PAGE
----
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How JPMorgan’s ETF Cross-Selling Strategy Has Made it a Top 10 Player

March 13, 2019

JPMorgan Chase has become one of the top 10 issuers of ETFs, and for the most part it’s the firm’s own private banking and wealth management clients who own them, according to news reports.

JPMorgan affiliates owned 53% of its ETF assets by the end of 2018, the Wall Street Journal writes, citing its analysis of regulatory filings and FactSet data.

A case in point is a Japanese equity ETF JPMorgan launched in June, which raised $1.7 billion in six weeks and $3.3 billion by the end of the year, helped in large part by JPMorgan’s own private bank and wealth management units, according to the paper.

And while almost every other ETF issuer -- including Charles Schwab, BlackRock, First Trust and Vanguard -- steers its clients to in-house funds, none of the other top 10 issuers broke the 20% ownership mark of its own funds’ assets, according to the Journal’s analysis of SEC filings.

Putting clients into in-house funds can in fact be cheaper: JPMorgan’s Japan ETF is “significantly cheaper” than a similar fund from BlackRock’s iShares, for example, the paper writes. A JPMorgan spokeswoman tells the Journal clients can save up to 60% in fees by switching to JPMorgan’s ETFs from similar funds from other issuers.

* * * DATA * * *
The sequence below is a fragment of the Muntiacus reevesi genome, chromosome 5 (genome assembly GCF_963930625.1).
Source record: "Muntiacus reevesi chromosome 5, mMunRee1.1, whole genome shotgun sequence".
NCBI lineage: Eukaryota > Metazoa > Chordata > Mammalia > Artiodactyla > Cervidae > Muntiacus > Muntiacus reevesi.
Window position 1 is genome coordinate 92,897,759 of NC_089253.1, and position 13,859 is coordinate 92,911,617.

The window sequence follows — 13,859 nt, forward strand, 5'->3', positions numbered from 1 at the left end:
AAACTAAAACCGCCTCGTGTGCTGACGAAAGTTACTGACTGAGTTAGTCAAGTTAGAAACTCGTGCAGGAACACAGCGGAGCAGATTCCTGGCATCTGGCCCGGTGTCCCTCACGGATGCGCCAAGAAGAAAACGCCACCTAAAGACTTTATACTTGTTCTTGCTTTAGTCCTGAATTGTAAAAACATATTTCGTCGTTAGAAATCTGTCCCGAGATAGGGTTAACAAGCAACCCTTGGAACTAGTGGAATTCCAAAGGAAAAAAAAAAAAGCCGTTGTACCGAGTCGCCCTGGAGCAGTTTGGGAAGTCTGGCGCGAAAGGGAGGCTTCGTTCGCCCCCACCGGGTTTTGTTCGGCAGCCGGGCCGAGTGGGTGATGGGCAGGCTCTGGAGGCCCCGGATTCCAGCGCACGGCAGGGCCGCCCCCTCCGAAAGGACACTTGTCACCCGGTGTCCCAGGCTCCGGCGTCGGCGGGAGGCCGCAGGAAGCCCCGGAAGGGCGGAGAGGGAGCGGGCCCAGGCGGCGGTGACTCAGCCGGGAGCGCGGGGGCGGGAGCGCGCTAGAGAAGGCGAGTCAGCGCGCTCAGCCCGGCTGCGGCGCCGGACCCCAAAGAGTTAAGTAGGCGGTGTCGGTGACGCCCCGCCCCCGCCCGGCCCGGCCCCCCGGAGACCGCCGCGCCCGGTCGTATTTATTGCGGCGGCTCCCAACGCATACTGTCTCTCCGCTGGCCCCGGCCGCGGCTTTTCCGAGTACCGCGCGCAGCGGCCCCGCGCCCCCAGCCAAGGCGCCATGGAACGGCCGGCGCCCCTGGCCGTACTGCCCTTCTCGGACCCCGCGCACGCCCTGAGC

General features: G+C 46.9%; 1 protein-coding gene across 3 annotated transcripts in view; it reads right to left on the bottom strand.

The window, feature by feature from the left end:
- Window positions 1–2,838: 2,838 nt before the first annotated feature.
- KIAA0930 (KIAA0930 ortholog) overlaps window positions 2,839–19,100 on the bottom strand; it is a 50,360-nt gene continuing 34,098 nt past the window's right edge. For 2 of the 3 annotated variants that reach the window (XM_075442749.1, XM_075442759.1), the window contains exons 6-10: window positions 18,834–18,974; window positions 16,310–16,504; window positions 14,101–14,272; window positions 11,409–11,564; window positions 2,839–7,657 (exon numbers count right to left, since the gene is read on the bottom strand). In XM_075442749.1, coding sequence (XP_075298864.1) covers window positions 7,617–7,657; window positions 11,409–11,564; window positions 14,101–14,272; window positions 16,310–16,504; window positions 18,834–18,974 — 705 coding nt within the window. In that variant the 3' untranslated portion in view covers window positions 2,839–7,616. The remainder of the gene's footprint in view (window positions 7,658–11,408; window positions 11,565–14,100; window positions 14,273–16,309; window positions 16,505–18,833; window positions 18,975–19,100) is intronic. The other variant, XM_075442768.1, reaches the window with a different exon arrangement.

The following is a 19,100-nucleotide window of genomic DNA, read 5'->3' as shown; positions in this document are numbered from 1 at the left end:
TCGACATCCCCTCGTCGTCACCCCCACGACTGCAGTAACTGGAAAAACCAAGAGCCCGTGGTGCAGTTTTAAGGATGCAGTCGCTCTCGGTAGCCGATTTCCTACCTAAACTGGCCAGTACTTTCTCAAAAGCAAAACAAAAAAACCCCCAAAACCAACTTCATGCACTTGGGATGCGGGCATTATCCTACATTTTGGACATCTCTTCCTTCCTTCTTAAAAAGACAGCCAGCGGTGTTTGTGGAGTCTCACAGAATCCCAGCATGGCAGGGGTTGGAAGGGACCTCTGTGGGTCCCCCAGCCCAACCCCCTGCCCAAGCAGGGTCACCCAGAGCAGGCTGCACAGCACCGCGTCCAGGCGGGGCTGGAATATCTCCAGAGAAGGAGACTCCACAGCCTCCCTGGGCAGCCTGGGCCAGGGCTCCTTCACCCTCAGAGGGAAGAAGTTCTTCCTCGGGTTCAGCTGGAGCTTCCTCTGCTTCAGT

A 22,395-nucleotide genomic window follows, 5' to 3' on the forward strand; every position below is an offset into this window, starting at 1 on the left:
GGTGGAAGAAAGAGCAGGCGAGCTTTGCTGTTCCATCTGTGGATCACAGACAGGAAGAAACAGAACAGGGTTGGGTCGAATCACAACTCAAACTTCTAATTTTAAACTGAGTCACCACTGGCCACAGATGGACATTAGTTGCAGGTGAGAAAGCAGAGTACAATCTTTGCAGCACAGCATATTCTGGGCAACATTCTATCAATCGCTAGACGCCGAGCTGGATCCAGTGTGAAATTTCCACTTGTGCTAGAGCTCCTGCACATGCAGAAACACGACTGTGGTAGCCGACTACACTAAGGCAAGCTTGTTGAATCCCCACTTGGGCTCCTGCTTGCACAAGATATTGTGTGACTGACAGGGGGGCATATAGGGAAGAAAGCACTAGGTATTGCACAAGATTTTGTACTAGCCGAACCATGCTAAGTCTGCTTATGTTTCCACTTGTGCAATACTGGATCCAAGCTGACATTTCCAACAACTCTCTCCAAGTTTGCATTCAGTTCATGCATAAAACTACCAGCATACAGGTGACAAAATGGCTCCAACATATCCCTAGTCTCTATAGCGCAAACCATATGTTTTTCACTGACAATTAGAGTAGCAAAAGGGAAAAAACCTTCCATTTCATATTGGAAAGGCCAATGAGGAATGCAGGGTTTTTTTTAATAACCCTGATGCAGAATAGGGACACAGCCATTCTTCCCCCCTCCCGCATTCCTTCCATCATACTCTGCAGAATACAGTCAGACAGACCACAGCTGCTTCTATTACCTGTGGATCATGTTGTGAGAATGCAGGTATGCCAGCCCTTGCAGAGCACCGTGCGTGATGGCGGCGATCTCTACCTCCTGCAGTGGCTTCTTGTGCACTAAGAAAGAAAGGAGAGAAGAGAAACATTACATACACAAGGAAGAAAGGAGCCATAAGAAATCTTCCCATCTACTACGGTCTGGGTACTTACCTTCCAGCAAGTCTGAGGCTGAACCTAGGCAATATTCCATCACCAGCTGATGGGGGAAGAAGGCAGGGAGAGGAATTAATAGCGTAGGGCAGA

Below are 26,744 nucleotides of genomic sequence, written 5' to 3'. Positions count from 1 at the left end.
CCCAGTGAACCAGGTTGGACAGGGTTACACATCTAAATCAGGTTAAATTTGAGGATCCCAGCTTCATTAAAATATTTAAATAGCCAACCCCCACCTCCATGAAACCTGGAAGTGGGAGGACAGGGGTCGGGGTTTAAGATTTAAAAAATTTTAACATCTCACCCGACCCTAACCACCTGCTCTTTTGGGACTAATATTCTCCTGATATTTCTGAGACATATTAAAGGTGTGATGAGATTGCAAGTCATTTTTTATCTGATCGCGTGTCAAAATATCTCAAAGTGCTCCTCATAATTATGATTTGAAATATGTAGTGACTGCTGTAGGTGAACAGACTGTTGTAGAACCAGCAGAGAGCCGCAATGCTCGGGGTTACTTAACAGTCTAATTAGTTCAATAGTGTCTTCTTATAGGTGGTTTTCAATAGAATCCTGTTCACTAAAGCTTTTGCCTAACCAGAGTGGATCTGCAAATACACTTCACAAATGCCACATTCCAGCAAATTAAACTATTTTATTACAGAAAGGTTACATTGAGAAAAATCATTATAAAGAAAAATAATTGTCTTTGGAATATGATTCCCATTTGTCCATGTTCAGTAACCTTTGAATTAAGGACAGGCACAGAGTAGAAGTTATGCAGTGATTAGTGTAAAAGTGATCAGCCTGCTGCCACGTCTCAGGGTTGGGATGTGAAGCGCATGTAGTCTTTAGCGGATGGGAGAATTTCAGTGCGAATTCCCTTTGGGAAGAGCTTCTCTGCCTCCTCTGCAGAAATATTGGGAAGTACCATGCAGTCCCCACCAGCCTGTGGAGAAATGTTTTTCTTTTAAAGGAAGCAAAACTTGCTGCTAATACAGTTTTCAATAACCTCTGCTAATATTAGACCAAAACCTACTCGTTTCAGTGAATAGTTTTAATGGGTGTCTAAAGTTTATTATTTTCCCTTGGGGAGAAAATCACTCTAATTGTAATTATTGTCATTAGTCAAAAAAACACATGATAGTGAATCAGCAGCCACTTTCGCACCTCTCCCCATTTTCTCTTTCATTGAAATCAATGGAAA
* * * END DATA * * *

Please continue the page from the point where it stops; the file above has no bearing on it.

Nor is the practice against regulations, according to the paper. Nonetheless, it does raise issues of competing incentives: Firms earn more from clients investing in-house while portfolio managers could think twice about getting out of a fund issued by their firm, which means the funds could be recommended at the expense of the clients, the Journal writes.

(Getty)

“An independent ETF strategist doesn’t have those conflicts,” Rusty Vanneman, president and chief investment officer of Omaha, Neb.-based CLS Investments, which manages $9 billion in asset-allocation strategies that use ETFs, tells the paper. “They have open architecture and more choices.”

But the JPMorgan spokeswoman tells the Journal the firm provides clients with “robust disclosure” in regard to potential conflicts arising from investing in JPMorgan’s managed strategies.

By Alex Padalka
  • To read the Wall Street Journal article cited in this story, click here.